They’re Making Vessels for Coronavirus Vaccines
SHARPSVILLE, Pa. – A company in Sharpsville, Pa., is doing its part in the fight against COVID-19, as researchers race against time to produce a vaccine against a relentless pandemic that has so far claimed the lives of more than one million people worldwide.
“We were selected to provide vessels used in the manufacturing process of COVID-19 vaccines,” says Michael Lewis, president and CEO of Sharpsville Container Corp. “We shipped the first five of these vessels on Oct. 15. So there’s still many more to come.”
Rates of infection across the United States have surged over the last several weeks, according to data provided by the Centers for Disease Control. Since January, more than 8.2 million people in the United States have become infected and more than 225,000 have died from the disease caused by the coronavirus.
The rate of infection underscores the importance of scientists delivering a vaccine approved by the U.S. Food and Drug Administration as quickly as possible.
Spearheading this effort is Operation Warp Speed, an initiative commissioned by the Trump administration to accelerate development and deployment of effective countermeasures to COVID-19.
The goal is to deliver 300 million doses of effective vaccines with the initial doses made available by January 2021. To that end, Congress has approved nearly $10 billion to fast track the effort.
At the same time, the administration invoked the Defense Production Act to stimulate researchers, suppliers and manufacturers toward the successful production of a vaccine that participate in the supply chain – and one of Sharpsville Container’s customers came calling.
“That’s how this whole thing started,” Lewis says. “Our customers are bound by this. And that priority rating flows all the way through to our suppliers.”
Sharpsville Container has a long history of manufacturing and fabricating various types of metal containers for customers in the chemical, food and beverage, pharmaceutical and compressed gas markets.
For the COVID-19 project, the company was contracted by a customer in the chemicals industry to manufacture vessels to hold and transport pure alcohol. The alcohol will be used to sanitize and remove contaminants during the production of the vaccine, says Chuck Bachorski, director of market development.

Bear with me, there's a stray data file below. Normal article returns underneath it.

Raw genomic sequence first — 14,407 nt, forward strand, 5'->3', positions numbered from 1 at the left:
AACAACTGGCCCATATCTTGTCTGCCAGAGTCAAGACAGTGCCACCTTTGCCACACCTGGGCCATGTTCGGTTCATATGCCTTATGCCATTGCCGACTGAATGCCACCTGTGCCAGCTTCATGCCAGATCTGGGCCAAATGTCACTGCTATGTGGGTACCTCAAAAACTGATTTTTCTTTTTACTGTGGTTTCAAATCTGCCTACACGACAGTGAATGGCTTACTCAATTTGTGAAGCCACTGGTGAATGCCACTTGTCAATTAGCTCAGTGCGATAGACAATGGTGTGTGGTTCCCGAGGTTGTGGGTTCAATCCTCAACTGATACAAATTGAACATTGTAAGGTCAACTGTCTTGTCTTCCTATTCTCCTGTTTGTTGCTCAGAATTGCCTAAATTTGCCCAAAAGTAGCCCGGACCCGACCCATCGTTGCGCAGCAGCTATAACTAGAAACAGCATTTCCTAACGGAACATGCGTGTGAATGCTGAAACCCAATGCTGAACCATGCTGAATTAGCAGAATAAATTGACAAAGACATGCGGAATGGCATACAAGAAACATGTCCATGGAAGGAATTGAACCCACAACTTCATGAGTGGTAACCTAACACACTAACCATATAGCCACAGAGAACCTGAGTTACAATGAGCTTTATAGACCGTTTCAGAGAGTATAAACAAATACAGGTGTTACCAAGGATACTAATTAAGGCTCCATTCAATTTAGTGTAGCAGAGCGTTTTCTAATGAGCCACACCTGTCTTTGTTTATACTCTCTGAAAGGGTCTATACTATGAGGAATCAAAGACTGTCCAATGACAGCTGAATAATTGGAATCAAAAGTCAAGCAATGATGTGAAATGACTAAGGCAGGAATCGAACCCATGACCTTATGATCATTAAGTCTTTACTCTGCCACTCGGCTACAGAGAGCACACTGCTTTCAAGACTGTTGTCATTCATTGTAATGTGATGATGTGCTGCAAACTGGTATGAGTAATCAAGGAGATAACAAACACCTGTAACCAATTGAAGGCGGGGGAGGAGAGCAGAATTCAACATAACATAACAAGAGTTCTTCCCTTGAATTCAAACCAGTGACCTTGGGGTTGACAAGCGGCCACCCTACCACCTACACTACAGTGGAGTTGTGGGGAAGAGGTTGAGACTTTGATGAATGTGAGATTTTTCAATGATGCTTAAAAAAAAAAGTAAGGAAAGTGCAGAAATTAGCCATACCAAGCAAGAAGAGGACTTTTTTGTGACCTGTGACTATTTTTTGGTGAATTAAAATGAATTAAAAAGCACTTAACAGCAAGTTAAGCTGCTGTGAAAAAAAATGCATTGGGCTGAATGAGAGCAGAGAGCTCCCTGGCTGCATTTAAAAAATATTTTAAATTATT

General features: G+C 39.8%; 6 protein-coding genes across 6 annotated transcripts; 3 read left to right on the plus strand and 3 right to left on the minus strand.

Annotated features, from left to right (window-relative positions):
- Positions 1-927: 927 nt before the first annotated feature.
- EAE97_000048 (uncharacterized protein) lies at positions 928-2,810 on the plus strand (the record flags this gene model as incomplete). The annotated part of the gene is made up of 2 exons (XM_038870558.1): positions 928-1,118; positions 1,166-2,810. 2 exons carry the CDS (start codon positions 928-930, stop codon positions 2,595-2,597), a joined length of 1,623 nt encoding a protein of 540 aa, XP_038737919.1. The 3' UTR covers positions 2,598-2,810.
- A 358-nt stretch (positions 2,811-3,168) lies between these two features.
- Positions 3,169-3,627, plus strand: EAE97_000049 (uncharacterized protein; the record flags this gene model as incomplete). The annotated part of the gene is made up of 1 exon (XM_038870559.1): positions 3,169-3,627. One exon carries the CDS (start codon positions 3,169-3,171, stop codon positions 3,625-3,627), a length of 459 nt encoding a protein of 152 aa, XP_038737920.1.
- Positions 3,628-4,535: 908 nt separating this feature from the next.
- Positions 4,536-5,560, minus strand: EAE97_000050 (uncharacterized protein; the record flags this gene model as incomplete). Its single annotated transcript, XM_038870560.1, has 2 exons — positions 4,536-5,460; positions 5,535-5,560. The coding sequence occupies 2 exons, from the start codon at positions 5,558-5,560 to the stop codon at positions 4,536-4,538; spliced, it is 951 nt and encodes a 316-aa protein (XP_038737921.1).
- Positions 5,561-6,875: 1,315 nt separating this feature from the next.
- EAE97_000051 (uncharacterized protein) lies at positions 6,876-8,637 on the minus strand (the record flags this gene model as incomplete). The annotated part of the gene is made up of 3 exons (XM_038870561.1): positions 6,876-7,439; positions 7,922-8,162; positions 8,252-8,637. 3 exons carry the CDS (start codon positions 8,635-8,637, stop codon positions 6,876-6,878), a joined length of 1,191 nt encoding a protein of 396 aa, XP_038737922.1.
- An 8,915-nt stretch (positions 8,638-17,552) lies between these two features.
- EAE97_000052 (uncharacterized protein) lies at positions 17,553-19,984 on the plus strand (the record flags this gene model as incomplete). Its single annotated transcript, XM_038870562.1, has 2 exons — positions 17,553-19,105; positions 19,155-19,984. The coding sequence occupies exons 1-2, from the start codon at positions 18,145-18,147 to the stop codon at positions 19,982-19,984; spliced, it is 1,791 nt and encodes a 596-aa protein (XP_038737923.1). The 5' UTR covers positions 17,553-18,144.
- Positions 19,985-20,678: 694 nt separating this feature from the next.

“We’ve been working with them for the past two to three years and they have strategically pursued opportunities in the bio-science sector,” he says. Thus far, the company has orders for 107 such vessels.
“We’re basically a packaging supplier for someone that supplies a critical material during the manufacturing process of the vaccine,” Lewis says.
The real challenge for the company wasn’t manufacturing the vessels, Lewis says. Rather, it was aligning Sharpsville Container’s suppliers so they could provide the company with the steel, valves, fittings and services necessary so it could ramp up production at lighting speed.
“The delivery window was squeezed from months to weeks,” Lewis says.
With the full support and cooperation of its suppliers, Sharpsville Container was able to turn out its first vessels within two weeks after it received the purchase order.
“Normally, it takes 16 to 20 weeks to deliver such a vessel. The trick was to reduce lead time by 90%,” he says.
These containers – which resemble extra-tall beer kegs and stand about four feet in height – are manufactured from stainless steel and undergo a rigorous testing and inspection, Lewis says. That’s because the end users are the large pharmaceutical companies such as Pfizer, Moderna and AstraZeneca, which are all engaged in late-stage clinical trials of COVID-19 vaccines in the United States.